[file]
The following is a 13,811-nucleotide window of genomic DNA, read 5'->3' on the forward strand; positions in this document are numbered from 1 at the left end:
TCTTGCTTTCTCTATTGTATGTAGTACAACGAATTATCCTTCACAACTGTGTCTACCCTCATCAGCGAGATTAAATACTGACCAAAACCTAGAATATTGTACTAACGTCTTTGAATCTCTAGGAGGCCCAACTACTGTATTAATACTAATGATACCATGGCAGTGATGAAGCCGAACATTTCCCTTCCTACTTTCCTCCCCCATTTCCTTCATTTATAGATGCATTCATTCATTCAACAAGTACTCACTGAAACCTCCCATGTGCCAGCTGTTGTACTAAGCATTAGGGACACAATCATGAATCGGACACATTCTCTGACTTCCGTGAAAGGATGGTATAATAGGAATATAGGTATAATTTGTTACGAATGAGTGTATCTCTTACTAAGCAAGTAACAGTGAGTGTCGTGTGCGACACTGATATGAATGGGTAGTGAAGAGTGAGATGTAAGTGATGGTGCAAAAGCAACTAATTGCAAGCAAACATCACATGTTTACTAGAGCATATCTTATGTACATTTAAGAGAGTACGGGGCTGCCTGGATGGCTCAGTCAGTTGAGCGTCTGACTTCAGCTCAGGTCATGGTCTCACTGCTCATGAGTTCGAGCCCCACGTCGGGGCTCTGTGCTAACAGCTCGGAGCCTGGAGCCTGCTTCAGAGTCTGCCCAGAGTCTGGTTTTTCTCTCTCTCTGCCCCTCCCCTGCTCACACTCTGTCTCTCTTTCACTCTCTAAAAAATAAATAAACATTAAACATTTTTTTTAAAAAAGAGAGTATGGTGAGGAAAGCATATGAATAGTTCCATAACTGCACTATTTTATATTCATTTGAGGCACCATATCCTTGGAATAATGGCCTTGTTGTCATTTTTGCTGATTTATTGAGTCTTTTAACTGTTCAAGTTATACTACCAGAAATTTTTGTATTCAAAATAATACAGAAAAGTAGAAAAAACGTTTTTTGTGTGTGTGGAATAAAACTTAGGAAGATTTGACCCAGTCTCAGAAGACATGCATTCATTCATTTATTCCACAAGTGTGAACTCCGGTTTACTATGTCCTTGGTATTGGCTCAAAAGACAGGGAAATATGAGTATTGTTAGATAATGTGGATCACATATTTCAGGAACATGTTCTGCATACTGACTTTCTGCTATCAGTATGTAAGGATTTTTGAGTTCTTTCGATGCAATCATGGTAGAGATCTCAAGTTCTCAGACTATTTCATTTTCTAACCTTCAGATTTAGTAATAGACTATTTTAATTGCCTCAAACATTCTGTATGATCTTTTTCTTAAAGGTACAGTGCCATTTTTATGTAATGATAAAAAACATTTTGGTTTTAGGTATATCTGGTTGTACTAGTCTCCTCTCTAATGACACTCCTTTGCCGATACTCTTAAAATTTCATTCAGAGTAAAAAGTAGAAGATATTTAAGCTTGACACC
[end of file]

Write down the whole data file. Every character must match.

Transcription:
The following is a 13,811-nucleotide window of genomic DNA, read 5'->3' on the forward strand; positions in this document are numbered from 1 at the left end:
TCTTGCTTTCTCTATTGTATGTAGTACAACGAATTATCCTTCACAACTGTGTCTACCCTCATCAGCGAGATTAAATACTGACCAAAACCTAGAATATTGTACTAACGTCTTTGAATCTCTAGGAGGCCCAACTACTGTATTAATACTAATGATACCATGGCAGTGATGAAGCCGAACATTTCCCTTCCTACTTTCCTCCCCCATTTCCTTCATTTATAGATGCATTCATTCATTCAACAAGTACTCACTGAAACCTCCCATGTGCCAGCTGTTGTACTAAGCATTAGGGACACAATCATGAATCGGACACATTCTCTGACTTCCGTGAAAGGATGGTATAATAGGAATATAGGTATAATTTGTTACGAATGAGTGTATCTCTTACTAAGCAAGTAACAGTGAGTGTCGTGTGCGACACTGATATGAATGGGTAGTGAAGAGTGAGATGTAAGTGATGGTGCAAAAGCAACTAATTGCAAGCAAACATCACATGTTTACTAGAGCATATCTTATGTACATTTAAGAGAGTACGGGGCTGCCTGGATGGCTCAGTCAGTTGAGCGTCTGACTTCAGCTCAGGTCATGGTCTCACTGCTCATGAGTTCGAGCCCCACGTCGGGGCTCTGTGCTAACAGCTCGGAGCCTGGAGCCTGCTTCAGAGTCTGCCCAGAGTCTGGTTTTTCTCTCTCTCTGCCCCTCCCCTGCTCACACTCTGTCTCTCTTTCACTCTCTAAAAAATAAATAAACATTAAACATTTTTTTTAAAAAAGAGAGTATGGTGAGGAAAGCATATGAATAGTTCCATAACTGCACTATTTTATATTCATTTGAGGCACCATATCCTTGGAATAATGGCCTTGTTGTCATTTTTGCTGATTTATTGAGTCTTTTAACTGTTCAAGTTATACTACCAGAAATTTTTGTATTCAAAATAATACAGAAAAGTAGAAAAAACGTTTTTTGTGTGTGTGGAATAAAACTTAGGAAGATTTGACCCAGTCTCAGAAGACATGCATTCATTCATTTATTCCACAAGTGTGAACTCCGGTTTACTATGTCCTTGGTATTGGCTCAAAAGACAGGGAAATATGAGTATTGTTAGATAATGTGGATCACATATTTCAGGAACATGTTCTGCATACTGACTTTCTGCTATCAGTATGTAAGGATTTTTGAGTTCTTTCGATGCAATCATGGTAGAGATCTCAAGTTCTCAGACTATTTCATTTTCTAACCTTCAGATTTAGTAATAGACTATTTTAATTGCCTCAAACATTCTGTATGATCTTTTTCTTAAAGGTACAGTGCCATTTTTATGTAATGATAAAAAACATTTTGGTTTTAGGTATATCTGGTTGTACTAGTCTCCTCTCTAATGACACTCCTTTGCCGATACTCTTAAAATTTCATTCAGAGTAAAAAGTAGAAGATATTTAAGCTTGACACC